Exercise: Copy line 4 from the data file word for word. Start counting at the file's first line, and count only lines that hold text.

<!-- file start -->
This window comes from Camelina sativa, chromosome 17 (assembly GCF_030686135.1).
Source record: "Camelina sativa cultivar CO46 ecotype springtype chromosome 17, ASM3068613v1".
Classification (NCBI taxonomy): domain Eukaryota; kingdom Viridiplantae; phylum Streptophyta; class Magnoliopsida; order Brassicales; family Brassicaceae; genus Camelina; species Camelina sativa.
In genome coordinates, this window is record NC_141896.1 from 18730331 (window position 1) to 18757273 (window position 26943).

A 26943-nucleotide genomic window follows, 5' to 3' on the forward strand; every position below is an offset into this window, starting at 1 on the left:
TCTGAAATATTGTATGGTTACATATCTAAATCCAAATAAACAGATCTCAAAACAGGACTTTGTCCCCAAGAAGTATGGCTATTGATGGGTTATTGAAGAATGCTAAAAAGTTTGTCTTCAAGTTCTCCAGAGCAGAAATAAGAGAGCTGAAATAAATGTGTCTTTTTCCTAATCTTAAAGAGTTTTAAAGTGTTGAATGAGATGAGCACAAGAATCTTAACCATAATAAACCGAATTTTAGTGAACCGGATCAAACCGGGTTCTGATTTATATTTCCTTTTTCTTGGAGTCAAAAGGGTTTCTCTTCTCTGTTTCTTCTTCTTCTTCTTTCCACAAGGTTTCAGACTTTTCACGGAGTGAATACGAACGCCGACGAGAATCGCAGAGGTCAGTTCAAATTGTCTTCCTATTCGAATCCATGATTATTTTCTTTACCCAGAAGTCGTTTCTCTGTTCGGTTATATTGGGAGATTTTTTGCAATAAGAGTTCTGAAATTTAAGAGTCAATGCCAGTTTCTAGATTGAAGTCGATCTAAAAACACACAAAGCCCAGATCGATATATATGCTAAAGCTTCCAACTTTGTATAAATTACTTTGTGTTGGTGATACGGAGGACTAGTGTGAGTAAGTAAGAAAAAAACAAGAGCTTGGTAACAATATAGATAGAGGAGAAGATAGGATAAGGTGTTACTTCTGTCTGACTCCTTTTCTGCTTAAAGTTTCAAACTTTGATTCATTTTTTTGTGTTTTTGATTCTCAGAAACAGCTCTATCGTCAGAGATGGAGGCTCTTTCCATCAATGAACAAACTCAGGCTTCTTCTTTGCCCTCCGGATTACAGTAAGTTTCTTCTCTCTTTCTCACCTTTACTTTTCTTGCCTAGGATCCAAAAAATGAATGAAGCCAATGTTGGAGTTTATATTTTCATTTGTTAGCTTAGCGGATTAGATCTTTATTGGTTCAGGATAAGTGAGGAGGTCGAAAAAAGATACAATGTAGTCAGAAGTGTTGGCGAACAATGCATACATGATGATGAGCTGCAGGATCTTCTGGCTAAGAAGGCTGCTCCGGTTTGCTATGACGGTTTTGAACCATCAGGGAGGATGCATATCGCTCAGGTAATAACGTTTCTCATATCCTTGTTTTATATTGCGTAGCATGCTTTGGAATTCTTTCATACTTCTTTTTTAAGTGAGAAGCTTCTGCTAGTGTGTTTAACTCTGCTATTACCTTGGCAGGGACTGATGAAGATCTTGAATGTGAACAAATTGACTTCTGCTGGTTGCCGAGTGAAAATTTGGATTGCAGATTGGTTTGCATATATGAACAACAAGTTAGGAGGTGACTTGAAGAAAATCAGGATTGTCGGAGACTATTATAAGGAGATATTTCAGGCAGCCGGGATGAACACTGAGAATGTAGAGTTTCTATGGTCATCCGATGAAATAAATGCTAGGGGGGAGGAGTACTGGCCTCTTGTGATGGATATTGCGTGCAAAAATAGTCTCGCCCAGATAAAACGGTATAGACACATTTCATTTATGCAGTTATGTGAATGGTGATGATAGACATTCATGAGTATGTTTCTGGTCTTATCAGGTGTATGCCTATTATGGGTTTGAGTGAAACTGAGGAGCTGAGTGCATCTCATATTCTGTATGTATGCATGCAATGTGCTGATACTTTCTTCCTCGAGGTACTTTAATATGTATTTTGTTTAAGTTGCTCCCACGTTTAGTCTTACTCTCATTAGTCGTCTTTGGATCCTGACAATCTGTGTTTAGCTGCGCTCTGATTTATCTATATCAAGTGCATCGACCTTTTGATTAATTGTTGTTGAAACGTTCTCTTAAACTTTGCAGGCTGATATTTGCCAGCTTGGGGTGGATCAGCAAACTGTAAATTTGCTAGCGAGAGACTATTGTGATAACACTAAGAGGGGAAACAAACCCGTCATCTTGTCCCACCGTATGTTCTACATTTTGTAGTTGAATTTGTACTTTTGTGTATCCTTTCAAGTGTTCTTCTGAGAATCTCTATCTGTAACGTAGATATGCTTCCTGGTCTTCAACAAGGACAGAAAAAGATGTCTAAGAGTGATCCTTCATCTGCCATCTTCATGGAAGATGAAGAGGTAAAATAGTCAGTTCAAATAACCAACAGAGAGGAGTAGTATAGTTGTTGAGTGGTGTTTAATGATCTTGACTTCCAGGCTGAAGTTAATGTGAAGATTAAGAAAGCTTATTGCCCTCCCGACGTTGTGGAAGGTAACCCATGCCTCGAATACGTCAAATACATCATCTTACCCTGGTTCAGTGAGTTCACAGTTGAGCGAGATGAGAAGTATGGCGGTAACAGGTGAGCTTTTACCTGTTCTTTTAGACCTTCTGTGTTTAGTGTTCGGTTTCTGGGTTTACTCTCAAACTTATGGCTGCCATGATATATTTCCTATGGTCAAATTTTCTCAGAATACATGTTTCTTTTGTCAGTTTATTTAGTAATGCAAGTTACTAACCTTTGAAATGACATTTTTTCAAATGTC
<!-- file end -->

In genome coordinates, this window is record NC_141896.1 from 18730331 (window position 1) to 18757273 (window position 26943).